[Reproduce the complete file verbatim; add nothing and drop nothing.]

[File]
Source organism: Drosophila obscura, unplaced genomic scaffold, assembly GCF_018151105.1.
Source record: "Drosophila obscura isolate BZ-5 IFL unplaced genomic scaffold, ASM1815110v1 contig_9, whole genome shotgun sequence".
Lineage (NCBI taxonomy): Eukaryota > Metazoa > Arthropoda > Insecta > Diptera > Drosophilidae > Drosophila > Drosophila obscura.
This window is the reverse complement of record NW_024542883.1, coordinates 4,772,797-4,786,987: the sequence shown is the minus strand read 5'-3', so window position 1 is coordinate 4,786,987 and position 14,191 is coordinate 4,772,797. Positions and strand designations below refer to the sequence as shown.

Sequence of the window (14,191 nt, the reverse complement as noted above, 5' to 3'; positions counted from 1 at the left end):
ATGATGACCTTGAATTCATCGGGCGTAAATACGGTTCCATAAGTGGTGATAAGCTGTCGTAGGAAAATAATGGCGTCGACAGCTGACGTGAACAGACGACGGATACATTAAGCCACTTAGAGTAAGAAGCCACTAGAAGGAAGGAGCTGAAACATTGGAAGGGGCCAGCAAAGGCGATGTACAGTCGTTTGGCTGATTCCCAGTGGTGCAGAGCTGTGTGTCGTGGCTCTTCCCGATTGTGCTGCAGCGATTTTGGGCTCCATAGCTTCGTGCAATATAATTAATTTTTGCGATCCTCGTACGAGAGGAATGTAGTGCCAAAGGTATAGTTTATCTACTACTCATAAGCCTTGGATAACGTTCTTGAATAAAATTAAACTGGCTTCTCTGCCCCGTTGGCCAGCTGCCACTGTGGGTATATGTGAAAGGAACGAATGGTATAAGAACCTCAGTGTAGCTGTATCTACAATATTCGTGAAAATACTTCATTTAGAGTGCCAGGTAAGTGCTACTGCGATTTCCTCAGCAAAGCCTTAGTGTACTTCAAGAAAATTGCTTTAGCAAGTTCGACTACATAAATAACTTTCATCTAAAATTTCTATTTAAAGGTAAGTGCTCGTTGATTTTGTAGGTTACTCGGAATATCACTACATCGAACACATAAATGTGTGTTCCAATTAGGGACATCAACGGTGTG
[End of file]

Source organism: Drosophila obscura, unplaced genomic scaffold, assembly GCF_018151105.1.
Source record: "Drosophila obscura isolate BZ-5 IFL unplaced genomic scaffold, ASM1815110v1 contig_9, whole genome shotgun sequence".
Lineage (NCBI taxonomy): Eukaryota > Metazoa > Arthropoda > Insecta > Diptera > Drosophilidae > Drosophila > Drosophila obscura.
This window is the reverse complement of record NW_024542883.1, coordinates 4,772,797-4,786,987: the sequence shown is the minus strand read 5'-3', so window position 1 is coordinate 4,786,987 and position 14,191 is coordinate 4,772,797. Positions and strand designations below refer to the sequence as shown.

Sequence of the window (14,191 nt, the reverse complement as noted above, 5' to 3'; positions counted from 1 at the left end):
ATGATGACCTTGAATTCATCGGGCGTAAATACGGTTCCATAAGTGGTGATAAGCTGTCGTAGGAAAATAATGGCGTCGACAGCTGACGTGAACAGACGACGGATACATTAAGCCACTTAGAGTAAGAAGCCACTAGAAGGAAGGAGCTGAAACATTGGAAGGGGCCAGCAAAGGCGATGTACAGTCGTTTGGCTGATTCCCAGTGGTGCAGAGCTGTGTGTCGTGGCTCTTCCCGATTGTGCTGCAGCGATTTTGGGCTCCATAGCTTCGTGCAATATAATTAATTTTTGCGATCCTCGTACGAGAGGAATGTAGTGCCAAAGGTATAGTTTATCTACTACTCATAAGCCTTGGATAACGTTCTTGAATAAAATTAAACTGGCTTCTCTGCCCCGTTGGCCAGCTGCCACTGTGGGTATATGTGAAAGGAACGAATGGTATAAGAACCTCAGTGTAGCTGTATCTACAATATTCGTGAAAATACTTCATTTAGAGTGCCAGGTAAGTGCTACTGCGATTTCCTCAGCAAAGCCTTAGTGTACTTCAAGAAAATTGCTTTAGCAAGTTCGACTACATAAATAACTTTCATCTAAAATTTCTATTTAAAGGTAAGTGCTCGTTGATTTTGTAGGTTACTCGGAATATCACTACATCGAACACATAAATGTGTGTTCCAATTAGGGACATCAACGGTGTG